BLACK (JAMIE) VS. NATIONWIDE GENERAL INSURANCE COMPANY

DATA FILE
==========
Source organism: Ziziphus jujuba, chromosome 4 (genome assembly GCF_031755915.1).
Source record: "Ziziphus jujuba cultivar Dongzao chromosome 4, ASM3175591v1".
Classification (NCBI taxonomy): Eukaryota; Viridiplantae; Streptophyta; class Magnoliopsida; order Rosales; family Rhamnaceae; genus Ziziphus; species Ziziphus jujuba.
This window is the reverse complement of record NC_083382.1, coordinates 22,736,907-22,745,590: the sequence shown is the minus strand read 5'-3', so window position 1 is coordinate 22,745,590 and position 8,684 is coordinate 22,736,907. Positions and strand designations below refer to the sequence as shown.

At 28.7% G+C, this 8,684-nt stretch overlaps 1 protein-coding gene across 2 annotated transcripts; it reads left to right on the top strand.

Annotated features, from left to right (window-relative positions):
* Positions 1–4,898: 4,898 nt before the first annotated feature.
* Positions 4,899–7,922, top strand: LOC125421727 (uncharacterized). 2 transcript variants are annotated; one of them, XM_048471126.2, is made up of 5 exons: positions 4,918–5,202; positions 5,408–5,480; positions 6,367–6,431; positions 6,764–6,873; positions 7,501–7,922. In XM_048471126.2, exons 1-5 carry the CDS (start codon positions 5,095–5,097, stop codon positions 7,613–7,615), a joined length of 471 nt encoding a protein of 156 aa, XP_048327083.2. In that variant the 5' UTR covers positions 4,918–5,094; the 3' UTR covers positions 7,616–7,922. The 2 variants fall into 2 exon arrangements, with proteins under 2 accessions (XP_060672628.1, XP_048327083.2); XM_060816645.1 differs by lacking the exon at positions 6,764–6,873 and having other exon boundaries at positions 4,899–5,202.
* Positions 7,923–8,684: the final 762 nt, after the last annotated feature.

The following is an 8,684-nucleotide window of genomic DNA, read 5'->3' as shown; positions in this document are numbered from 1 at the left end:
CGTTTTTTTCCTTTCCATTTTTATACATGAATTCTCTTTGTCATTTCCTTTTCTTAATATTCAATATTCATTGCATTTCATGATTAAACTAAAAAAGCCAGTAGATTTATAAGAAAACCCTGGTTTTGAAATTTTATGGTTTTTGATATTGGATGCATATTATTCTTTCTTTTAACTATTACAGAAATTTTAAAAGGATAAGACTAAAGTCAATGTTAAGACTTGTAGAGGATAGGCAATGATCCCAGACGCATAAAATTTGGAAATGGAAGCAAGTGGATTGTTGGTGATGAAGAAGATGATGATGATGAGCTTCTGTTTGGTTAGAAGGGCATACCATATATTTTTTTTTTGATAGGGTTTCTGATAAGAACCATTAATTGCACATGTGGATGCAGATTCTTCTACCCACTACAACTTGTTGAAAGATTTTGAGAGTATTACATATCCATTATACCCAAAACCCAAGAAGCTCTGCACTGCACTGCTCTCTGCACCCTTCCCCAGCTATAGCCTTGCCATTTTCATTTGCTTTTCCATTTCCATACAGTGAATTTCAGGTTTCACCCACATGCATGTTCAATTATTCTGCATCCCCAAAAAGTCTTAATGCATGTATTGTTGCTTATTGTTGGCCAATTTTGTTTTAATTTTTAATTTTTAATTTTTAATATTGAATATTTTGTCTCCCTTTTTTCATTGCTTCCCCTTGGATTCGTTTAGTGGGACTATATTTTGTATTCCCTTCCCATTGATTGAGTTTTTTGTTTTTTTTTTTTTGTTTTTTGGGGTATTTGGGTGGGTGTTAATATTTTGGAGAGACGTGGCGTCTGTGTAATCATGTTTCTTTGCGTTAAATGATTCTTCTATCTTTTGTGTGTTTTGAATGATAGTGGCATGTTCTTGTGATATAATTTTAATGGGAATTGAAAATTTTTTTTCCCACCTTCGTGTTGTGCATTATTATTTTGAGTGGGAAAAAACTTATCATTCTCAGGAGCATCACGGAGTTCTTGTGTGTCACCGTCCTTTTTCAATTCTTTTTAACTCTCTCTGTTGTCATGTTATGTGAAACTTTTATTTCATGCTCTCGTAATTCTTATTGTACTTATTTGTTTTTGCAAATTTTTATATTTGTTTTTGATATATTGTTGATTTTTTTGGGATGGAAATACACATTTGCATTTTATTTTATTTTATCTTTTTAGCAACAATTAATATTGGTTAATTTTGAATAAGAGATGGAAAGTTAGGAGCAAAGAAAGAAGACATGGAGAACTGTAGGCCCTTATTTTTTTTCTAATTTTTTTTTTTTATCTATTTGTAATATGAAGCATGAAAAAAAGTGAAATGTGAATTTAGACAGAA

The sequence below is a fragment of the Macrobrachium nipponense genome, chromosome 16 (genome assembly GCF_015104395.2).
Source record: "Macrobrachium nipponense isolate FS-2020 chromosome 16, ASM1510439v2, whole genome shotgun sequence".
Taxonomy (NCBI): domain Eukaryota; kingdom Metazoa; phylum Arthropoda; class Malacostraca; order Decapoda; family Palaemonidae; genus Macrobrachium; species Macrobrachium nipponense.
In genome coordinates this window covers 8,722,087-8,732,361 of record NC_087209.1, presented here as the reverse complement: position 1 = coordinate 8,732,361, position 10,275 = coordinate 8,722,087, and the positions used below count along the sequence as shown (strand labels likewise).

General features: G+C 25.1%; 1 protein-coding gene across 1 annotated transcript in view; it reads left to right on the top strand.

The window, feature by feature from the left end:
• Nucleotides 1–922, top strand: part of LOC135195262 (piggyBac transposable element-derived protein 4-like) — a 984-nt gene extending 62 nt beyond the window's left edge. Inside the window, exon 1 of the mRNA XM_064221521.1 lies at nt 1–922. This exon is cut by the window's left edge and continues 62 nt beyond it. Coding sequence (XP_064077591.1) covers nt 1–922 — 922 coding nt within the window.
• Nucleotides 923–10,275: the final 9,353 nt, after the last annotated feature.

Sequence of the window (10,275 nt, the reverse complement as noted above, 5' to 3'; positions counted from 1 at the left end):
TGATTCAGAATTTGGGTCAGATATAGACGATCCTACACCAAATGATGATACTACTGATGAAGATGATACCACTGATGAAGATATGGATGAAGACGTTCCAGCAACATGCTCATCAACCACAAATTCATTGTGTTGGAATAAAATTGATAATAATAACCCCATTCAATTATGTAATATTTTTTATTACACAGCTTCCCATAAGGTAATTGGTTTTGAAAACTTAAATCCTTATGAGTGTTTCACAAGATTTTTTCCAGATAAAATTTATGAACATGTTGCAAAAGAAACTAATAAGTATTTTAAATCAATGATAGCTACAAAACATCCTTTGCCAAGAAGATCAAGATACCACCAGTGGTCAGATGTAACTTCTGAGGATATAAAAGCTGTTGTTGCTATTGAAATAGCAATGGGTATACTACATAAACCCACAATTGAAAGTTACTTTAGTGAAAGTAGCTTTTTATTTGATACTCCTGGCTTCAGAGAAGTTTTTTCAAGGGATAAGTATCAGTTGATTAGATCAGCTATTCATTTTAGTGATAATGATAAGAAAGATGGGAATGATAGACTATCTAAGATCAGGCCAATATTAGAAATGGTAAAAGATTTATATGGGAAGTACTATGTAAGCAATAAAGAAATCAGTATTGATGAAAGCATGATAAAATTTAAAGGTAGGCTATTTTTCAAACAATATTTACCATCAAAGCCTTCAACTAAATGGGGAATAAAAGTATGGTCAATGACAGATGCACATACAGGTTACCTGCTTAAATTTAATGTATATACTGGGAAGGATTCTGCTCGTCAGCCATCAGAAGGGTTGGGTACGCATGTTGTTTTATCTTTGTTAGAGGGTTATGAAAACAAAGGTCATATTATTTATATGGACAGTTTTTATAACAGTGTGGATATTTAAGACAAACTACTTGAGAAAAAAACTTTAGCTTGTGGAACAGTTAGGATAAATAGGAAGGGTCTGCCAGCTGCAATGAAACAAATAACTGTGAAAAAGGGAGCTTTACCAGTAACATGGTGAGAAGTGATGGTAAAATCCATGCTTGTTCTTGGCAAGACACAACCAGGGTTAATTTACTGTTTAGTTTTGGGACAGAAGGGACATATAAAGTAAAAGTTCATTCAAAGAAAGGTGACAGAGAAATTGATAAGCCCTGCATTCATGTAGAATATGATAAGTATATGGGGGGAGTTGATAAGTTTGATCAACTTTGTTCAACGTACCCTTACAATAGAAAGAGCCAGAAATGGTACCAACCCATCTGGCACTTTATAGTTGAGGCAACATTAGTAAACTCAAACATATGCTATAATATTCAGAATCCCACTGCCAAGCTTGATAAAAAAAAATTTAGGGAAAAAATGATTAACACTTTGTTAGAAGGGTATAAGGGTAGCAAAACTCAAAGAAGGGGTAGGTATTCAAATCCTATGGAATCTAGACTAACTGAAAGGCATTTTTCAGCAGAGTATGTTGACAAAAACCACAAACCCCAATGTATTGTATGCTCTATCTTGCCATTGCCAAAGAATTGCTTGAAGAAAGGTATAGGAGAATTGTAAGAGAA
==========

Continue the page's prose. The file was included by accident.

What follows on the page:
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RENDERED: SEPTEMBER 5, 2014; 10:00 A.M. NOT TO BE PUBLISHED Commonwealth of Kentucky Court of Appeals NO. 2013-CA-001439-MR JAMIE BLACK v. APPELLANT APPEAL FROM JEFFERSON CIRCUIT COURT HONORABLE JAMES M. SHAKE, JUDGE ACTION NO. 12-CI-003615 NATIONWIDE GENERAL INSURANCE COMPANY APPELLEE OPINION AFFIRMING ** ** ** ** ** BEFORE: ACREE, CHIEF JUDGE; LAMBERT AND VANMETER, JUDGES. LAMBERT, JUDGE: Jamie Black has appealed from the summary judgment of the Jefferson Circuit Court in favor of Nationwide General Insurance Company, ruling that the Underinsured Motorists (UIM) coverage under the insurance policy did not extend to the motorcycle on which she was a passenger. Finding no error, we affirm the summary judgment entered in this case. The case arises from a motorcycle accident on August 16, 2010, when Black was a passenger on her husband, Marty Black s, 1990 Kawasaki EX 500 cc motorcycle. This motorcycle was involved in at least two accidents prior to the accident at issue in this case. It was damaged in 2006 or 2007, and then the carburetor was damaged in 2008 when the motorcycle was run over by another car while it was parked in a driveway. In the intervening two years between 2008 and the 2010 accident, the motorcycle had been stored in Mr. Black s grandparents garage, and Mr. Black and his grandfather worked to repair it. During this time, Mr. Black had permitted the insurance policy on the motorcycle to lapse, and he had not registered it. The motorcycle was repaired and in working order approximately two weeks before the date of the accident. At a birthday party on August 16, 2010, Black and her husband decided to drive the motorcycle around the block. When they were about threefourths of the way around, Donald White turned his vehicle in front of them, causing the accident. Black incurred injuries to her cervical and thoracic spine as a result. While Mr. Black had been obtaining quotes to obtain coverage on the motorcycle, he had not yet secured coverage by the date of the accident. At the time of the accident, the Blacks had a policy of insurance from Nationwide, Policy No. 63 16 C 750073, with an effective date of July 15, 2010. The policy declarations page listed two insured vehicles, a 1993 Toyota Camry and a 1998 -2- Oldsmobile Intrigue. The policy also included UIM coverage with split limits of $25,000.00/$50,000.00. Black filed suit against Nationwide on June 29, 2012, seeking damages for the injuries she had sustained that were not covered by Mr. White s insurance. At the time of the accident, Black alleged that she had a policy of insurance through Nationwide that provided UIM coverage and personal injury protection (PIP) benefits, and she demanded that Nationwide pay her these benefits, as well as interest and costs, including a reasonable attorney fee. In its answer, Nationwide raised several affirmative defenses, including the terms and conditions of the insurance policy. Nationwide filed a motion for summary judgment seeking dismissal of Black s suit on the basis of the exclusion from UIM coverage in the policy and because she was not entitled to PIP benefits under the Kentucky Motor Vehicle Reparations Act. Nationwide argued that the policy of insurance it had issued to the Blacks did not include the motorcycle and that the UIM section of their policy excluded coverage for bodily injury suffered while occupying a motor vehicle owned by, furnished for, or available for their regular use, but not insured for auto liability coverage or UIM coverage. Because the motorcycle was owned by Mr. Black and available for their regular use, the exclusion applied to deny coverage. Nationwide argued that the regular use exclusion was not dependent upon the frequency of use and that the undisputed material facts established that Black s husband owned the motorcycle; that Black lived with her husband and had equal -3- access to the motorcycle; that the motorcycle was under their exclusive ownership, control, and access; and that the motorcycle was available and in working order two weeks prior to the accident. Regarding the PIP benefits portion of the policy, the policy similarly excluded coverage for bodily injury or loss to the policyholder or relative arising while occupying a motorcycle owned by the policyholder or relative that was not covered by insurance. Based upon the clear and unambiguous language of the policy, Nationwide argued that Black was excluded from coverage. In her response, Black addressed Nationwide s UIM coverage argument, which she incorrectly described as Nationwide s main and sole argument on summary judgment, and asserted that genuine issues of material fact existed on that issue, precluding the entry of summary judgment. She stated that the motorcycle was both uninsured and unregistered, that it was in complete disrepair, and that it had been stored in Mr. Black s grandparents locked garage during the relevant times. As a result, Black contended that the motorcycle was not available for regular use and that the exclusion did not, therefore, apply. In addition, she argued that the doctrine of reasonable expectations should apply to provide coverage. She stated that the policy did not include a definition of regular use and that the motorcycle was not available for regular use because it was in disrepair and locked in a garage. Black included an affidavit from her husband detailing the prior accidents and repairs to the motorcycle. Mr. Black stated that he had not registered or insured the motorcycle at the time of the accident because it was not yet fully functional and had not been used for years. -4- He stated that his wife had never operated the motorcycle and that she did not have access to it because she did not have the key or an alarm code. Black s own affidavit confirmed that she did not have access to where the motorcycle was stored until after the accident. Black argued that Nationwide should have defined the term regular use in the policy, but failed to do so, creating an ambiguity that required the court to address the reasonable expectations of the policyholder. She asserted that Mr. Black s decision to test drive the motorcycle on the day of the accident did not constitute regular use, but was more akin to special or occasional use. Black did not address Nationwide s argument that she was not entitled to PIP benefits. In its reply, Nationwide argued that no ambiguities existed in the policy. Regarding the facts, Nationwide stated that while there might be some dispute as to whether Black had access, there was no dispute that her husband had access to it. Furthermore, Black testified that the motorcycle was in full working order two weeks prior to the accident. Because the motorcycle was available for Mr. Black s regular use, and he was a named policyholder, the exclusion was triggered and coverage was barred. In addition, Nationwide stated that the policy independently excluded coverage for a vehicle owned by the policyholder or spouse, regardless of whether it was available for regular use. Only one of the conditions had to be met, and there was no dispute that Black s husband owned the motorcycle. -5- The circuit court entered an opinion and order on July 9, 2013, granting Nationwide s motion for summary judgment based upon the exclusions in Black s policy for UIM and PIP coverage. The court found that the policy exclusions herein are plain and unambiguous and cannot be construed to provide coverage to Black. The doctrine of reasonable expectations cannot be used to invoke coverage since it would not be reasonable of her to expect coverage where the policy language is so clear. On Nationwide s motion, the court included Kentucky Rules of Civil Procedure (CR) 54.02 language to state that the opinion and order was final and appealable by order entered July 22, 2013.1 This appeal now follows. On appeal, Black contests the circuit court s ruling that she was not entitled to UIM benefits, arguing that contested issues of material fact remain to be decided regarding the policy exclusion; namely, use of the phrase regular use. Nationwide continues to argue that the circuit court properly denied coverage based upon the clear and unambiguous language of the exclusion in the UIM portion of the policy. Before we may reach the merits of Black s appeal, we shall address Nationwide s motion to strike Black s reply brief or for leave to file a sur-reply 1 We note that Nationwide did not technically need to file a CR 59.05 motion because the circuit court ruled on both of the claims Black made in her complaint when it granted Nationwide s motion for summary judgment; namely, her claims for UIM and PIP benefits under the policy. Therefore, the opinion and order was final and appealable without the necessity of including the CR 54.02 language because all of the claims had been adjudicated. However, the CR 59.05 motion effectively tolled the time for the filing of a notice of appeal until the circuit court entered its July 22, 2013, order. Therefore, Black s notice of appeal was timely filed. -6- brief, which was passed to the merits panel for a decision. In the motion, Nationwide contends that Black raised an issue in her reply that she had not raised before related to the use of semicolons in the applicable exclusion. In her appellate brief and in her response to the motion for summary judgment below, Black confined her argument to the applicability of the available for regular use exclusion in the UIM portion of the policy. In Nationwide s brief and in its reply to Black s response below, Nationwide, in addition to addressing the regular use portion of the exclusion, asserted that the exclusion applied based solely on Mr. Black s ownership of the motorcycle, regardless of whether it was available for regular use. Black finally addressed this argument in her reply brief to this Court by discussing the policy s use of semicolons to separate three clauses in the exclusion. In our view, Black was addressing an argument raised by Nationwide, albeit belatedly, rather than raising an entirely new argument. Therefore, we find no reason to strike Black s reply brief, nor do we perceive the necessity of Nationwide filing a sur-reply brief in the alternative. Therefore, Nationwide s motion and alternative motion shall be denied by separate order of this Court. Turning to the merits of Black s appeal, we shall first address our standard of review, which is well-settled in the Commonwealth. The standard of review on appeal when a trial court grants a motion for summary judgment is whether the trial court correctly found that there were no genuine issues as to any material fact and that the moving party was entitled to judgment as a matter of law. Lewis v. B & R Corp., 56 S.W.3d 432, 436 (Ky. App. 2001), citing Scifres -7- v. Kraft, 916 S.W.2d 779, 781 (Ky. App. 1996); Palmer v. Int l Ass'n of Machinists & Aerospace Workers, 882 S.W.2d 117, 120 (Ky. 1994); CR 56.03. Because summary judgment involves only legal questions and the existence of any disputed material issues of fact, an appellate court need not defer to the trial court's decision and will review the issue de novo. Lewis, 56 S.W.3d at 436, citing Scifres, 916 S.W.2d at 781; Estate of Wheeler v. Veal Realtors & Auctioneers, Inc., 997 S.W.2d 497, 498 (Ky. App. 1999); Morton v. Bank of the Bluegrass & Trust Co., 18 S.W.3d 353, 358 (Ky. App. 1999). The interpretation of an insurance policy often presents a pure question of law, rendering it appropriate for summary judgment. Holzknecht v. Kentucky Farm Bureau Mut. Ins. Co., 320 S.W.3d 115, 118 (Ky. App. 2010). The policy exclusion at issue in this case appears on Page UI2 of the Underinsured Motorists Coverage portion of the Blacks policy, and it reads as follows: This coverage does not apply to: .... 4. Bodily injury suffered while occupying or when hit by a motor vehicle: a) owned by; b) furnished for; or c) available for the regular use of you or a relative, but not insured for: (1) Auto Liability coverage; or -8- (2) Underinsured Motorists coverage. Black contends in her brief and reply brief that the terms of the exclusion are both unclear and ambiguous and that, therefore, the doctrine of reasonable expectations applies to extend coverage to her in this case. She also contends that the circuit court made an improper factual finding related to the meaning of regular use. In Kentucky, [t]erms of a policy will be given their plain and ordinary meaning. Where the terms of the policy are clear and unambiguous, they must be enforced as drafted. Holzknecht, 320 S.W.3d at 118. Conversely, where the terms of a policy are ambiguous, the doctrine of reasonable expectations should be applied: The nature of the doctrine of reasonable expectations is summarized in R.H. Long's The Law of Liability Insurance, ยง 5.10B, which states, in pertinent part: The gist of the doctrine is that the insured is entitled to all the coverage he may reasonably expect to be provided under the policy. Only an unequivocally conspicuous, plain and clear manifestation of the company's intent to exclude coverage will defeat that expectation. .... The doctrine of reasonable expectations is used in conjunction with the principle that ambiguities should be resolved against the drafter in order to circumvent the technical, legalistic and complex contract terms which limit benefits to the insured. Simon v. Continental Ins. Co., 724 S.W.2d 210, 212-13 (Ky. 1986). See also Brown v. Indiana Ins. Co., 184 S.W.3d 528, 541 (Ky. 2005). -9- The basis of Black s argument is that the policy does not define the phrase regular use and that reasonable minds can differ on what this phrase means. She cites to BLACK S LAW DICTIONARY for the definition of regular use as follows: A use that is usual, normal, or customary, as opposed to an occasional, special, or incidental use. BLACK S LAW DICTIONARY (9th ed. 2009). Black then argues that based upon the supporting affidavits, neither she nor her husband believed that the motorcycle was available for their regular use because it was in disrepair and locked in a garage. She likened the brief test drive, during which she was injured, as more akin to a special or occasional use. Nationwide, on the other hand, points to the evidence of record that the motorcycle had been fully repaired two weeks before the accident and asserts that the language of the exclusion only requires a vehicle to be available for regular use, not that it had to be regularly used. We must agree with Nationwide that no ambiguity exists with regard to the meaning of regular use in the policy and that because the motorcycle had been repaired prior to the accident date, it was available for the regular use of at least Mr. Black, who both owned the motorcycle and had access to the garage where it was housed. We also agree with Nationwide that regardless of whether the motorcycle was available for the Blacks regular use, the mere fact that Mr. Black owned the motorcycle was sufficient to trigger the exclusion. As we interpret the terms of this provision, the exclusion applies if one of three situations existed; namely, if Black was occupying the motorcycle that was either 1) owned by her or her husband, OR 2) furnished for her or her husband, OR 3) available for the use of her -10- and her husband AND the motorcycle was not insured for auto liability coverage or UIM coverage. Mr. Black, a policyholder in this case, was undisputedly the owner of the motorcycle involved in the accident and married to Black, and it is undisputed that the motorcycle was not insured at the time of the accident. Therefore, the exclusion from coverage is triggered by the owned by portion of the exclusion provision, and we did not need to reach the available for regular use portion. We disagree with Black s argument in her reply brief related to the use of semicolons and that their use made the UIM exclusion ambiguous and incomplete. Rather, based upon our reading of the statute, we hold that the exclusion language is clear and unambiguous, as the circuit court also found. Finally, Black contends that genuine issues of material fact remain to be decided about whether the motorcycle was in regular use at the time of the accident. Again we disagree with Black, in light of our holding that we do not need to reach the question of whether the motorcycle was available for her regular use. Because Black has not contested the circuit court s ruling excluding coverage for PIP benefits, we shall not address that portion of the circuit court s ruling. For the foregoing reasons, the summary judgment of the Jefferson Circuit Court is affirmed. ALL CONCUR. -11- BRIEFS FOR APPELLANT: BRIEF FOR APPELLEE: John Byrnes Louisville, Kentucky Gregory L. Smith Anna S. Rueff Louisville, Kentucky -12-